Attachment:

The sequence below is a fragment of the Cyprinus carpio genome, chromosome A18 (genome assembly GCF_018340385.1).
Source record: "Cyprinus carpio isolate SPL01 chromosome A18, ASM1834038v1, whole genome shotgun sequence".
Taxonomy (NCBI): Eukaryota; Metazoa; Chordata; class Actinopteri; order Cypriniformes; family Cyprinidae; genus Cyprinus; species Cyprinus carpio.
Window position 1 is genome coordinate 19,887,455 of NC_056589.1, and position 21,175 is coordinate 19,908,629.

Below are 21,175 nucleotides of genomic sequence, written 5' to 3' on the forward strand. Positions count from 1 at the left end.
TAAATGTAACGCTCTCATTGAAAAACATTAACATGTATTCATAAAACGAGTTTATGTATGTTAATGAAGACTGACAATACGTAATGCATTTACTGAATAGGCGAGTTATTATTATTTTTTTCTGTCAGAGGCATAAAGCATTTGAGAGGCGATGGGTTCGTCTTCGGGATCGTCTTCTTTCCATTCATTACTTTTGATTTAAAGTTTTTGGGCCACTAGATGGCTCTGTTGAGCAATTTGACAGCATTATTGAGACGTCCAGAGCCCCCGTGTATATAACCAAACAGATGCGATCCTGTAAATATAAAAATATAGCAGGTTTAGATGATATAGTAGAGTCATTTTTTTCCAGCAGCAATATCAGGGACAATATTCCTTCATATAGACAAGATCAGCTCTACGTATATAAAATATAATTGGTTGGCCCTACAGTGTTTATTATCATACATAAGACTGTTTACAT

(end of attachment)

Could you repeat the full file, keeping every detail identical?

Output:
The sequence below is a fragment of the Cyprinus carpio genome, chromosome A18 (genome assembly GCF_018340385.1).
Source record: "Cyprinus carpio isolate SPL01 chromosome A18, ASM1834038v1, whole genome shotgun sequence".
Taxonomy (NCBI): Eukaryota; Metazoa; Chordata; class Actinopteri; order Cypriniformes; family Cyprinidae; genus Cyprinus; species Cyprinus carpio.
Window position 1 is genome coordinate 19,887,455 of NC_056589.1, and position 21,175 is coordinate 19,908,629.

Below are 21,175 nucleotides of genomic sequence, written 5' to 3' on the forward strand. Positions count from 1 at the left end.
TAAATGTAACGCTCTCATTGAAAAACATTAACATGTATTCATAAAACGAGTTTATGTATGTTAATGAAGACTGACAATACGTAATGCATTTACTGAATAGGCGAGTTATTATTATTTTTTTCTGTCAGAGGCATAAAGCATTTGAGAGGCGATGGGTTCGTCTTCGGGATCGTCTTCTTTCCATTCATTACTTTTGATTTAAAGTTTTTGGGCCACTAGATGGCTCTGTTGAGCAATTTGACAGCATTATTGAGACGTCCAGAGCCCCCGTGTATATAACCAAACAGATGCGATCCTGTAAATATAAAAATATAGCAGGTTTAGATGATATAGTAGAGTCATTTTTTTCCAGCAGCAATATCAGGGACAATATTCCTTCATATAGACAAGATCAGCTCTACGTATATAAAATATAATTGGTTGGCCCTACAGTGTTTATTATCATACATAAGACTGTTTACAT